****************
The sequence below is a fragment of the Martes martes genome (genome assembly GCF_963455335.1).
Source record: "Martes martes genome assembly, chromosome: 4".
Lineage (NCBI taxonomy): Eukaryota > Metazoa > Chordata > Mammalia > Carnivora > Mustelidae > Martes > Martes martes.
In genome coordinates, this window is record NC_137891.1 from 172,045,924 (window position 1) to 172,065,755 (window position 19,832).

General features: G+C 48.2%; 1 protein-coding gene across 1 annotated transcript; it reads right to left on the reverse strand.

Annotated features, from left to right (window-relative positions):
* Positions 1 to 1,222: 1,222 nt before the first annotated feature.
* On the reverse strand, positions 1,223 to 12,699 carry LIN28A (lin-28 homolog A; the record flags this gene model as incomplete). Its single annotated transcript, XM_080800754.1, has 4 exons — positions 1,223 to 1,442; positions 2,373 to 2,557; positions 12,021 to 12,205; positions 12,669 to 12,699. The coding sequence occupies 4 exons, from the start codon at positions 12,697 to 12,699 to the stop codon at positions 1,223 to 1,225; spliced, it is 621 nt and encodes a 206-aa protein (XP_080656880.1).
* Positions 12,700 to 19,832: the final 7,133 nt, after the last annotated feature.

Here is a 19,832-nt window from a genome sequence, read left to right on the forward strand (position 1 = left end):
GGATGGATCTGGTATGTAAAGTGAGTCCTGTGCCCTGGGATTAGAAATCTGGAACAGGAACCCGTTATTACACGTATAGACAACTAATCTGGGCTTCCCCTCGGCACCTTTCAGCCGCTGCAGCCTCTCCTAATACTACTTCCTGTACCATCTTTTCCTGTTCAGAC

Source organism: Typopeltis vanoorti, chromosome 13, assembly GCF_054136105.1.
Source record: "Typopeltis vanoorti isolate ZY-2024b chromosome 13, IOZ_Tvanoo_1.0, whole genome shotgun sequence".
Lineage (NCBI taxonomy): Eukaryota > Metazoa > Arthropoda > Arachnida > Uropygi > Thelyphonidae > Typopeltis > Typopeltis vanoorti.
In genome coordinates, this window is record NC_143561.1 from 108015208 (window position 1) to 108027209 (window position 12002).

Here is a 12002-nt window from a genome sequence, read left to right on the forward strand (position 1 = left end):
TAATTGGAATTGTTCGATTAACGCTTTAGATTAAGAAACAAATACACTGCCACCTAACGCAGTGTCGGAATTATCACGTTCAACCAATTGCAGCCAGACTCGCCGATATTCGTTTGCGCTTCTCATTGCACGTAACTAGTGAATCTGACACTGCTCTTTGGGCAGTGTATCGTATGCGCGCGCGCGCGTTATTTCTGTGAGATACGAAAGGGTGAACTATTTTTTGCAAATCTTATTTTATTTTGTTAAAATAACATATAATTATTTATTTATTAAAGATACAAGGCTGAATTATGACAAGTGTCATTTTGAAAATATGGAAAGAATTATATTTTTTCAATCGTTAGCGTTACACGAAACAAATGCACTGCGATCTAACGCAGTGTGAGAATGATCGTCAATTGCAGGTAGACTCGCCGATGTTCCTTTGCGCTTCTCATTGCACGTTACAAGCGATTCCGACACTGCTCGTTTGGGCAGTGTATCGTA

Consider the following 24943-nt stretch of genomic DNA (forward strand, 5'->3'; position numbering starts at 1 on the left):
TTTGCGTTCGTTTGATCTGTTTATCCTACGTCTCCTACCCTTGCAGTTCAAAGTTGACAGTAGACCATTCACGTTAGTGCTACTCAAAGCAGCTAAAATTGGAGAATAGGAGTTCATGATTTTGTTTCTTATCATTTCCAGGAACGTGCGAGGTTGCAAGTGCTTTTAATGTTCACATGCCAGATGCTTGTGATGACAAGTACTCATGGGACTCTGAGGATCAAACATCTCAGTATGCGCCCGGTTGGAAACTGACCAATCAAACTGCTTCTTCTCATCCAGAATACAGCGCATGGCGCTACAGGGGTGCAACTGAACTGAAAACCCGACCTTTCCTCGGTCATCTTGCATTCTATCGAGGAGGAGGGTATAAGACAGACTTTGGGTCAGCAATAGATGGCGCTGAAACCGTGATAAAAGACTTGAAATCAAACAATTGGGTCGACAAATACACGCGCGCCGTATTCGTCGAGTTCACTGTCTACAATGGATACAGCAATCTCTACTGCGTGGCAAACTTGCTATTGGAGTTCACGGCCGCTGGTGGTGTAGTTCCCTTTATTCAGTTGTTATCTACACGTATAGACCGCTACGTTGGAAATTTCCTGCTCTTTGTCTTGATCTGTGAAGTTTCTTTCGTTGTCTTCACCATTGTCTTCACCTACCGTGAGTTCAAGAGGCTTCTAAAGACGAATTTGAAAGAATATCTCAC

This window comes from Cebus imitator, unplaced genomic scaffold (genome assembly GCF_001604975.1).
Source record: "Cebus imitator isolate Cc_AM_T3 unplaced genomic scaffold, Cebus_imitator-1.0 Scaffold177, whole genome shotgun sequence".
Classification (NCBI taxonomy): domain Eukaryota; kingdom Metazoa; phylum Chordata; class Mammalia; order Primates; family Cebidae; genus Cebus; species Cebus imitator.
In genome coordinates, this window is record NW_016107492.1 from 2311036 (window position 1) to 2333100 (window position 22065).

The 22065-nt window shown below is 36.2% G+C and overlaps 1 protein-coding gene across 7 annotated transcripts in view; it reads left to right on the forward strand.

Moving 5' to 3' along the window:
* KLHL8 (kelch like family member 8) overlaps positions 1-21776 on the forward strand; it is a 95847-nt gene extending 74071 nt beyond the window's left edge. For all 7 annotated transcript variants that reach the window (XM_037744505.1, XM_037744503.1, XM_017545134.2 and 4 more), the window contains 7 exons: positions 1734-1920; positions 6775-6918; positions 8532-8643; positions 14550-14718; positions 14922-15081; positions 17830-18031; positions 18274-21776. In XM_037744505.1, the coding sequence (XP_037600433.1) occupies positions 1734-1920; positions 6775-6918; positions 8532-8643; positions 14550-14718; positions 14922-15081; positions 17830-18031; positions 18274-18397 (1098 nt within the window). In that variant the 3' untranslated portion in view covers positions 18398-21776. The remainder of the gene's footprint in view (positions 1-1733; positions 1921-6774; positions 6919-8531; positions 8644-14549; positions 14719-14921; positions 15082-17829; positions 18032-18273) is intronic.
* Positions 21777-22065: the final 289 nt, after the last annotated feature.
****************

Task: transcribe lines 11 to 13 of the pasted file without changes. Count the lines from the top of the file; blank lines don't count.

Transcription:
GGATGGATCTGGTATGTAAAGTGAGTCCTGTGCCCTGGGATTAGAAATCTGGAACAGGAACCCGTTATTACACGTATAGACAACTAATCTGGGCTTCCCCTCGGCACCTTTCAGCCGCTGCAGCCTCTCCTAATACTACTTCCTGTACCATCTTTTCCTGTTCAGAC

Source organism: Typopeltis vanoorti, chromosome 13, assembly GCF_054136105.1.
Source record: "Typopeltis vanoorti isolate ZY-2024b chromosome 13, IOZ_Tvanoo_1.0, whole genome shotgun sequence".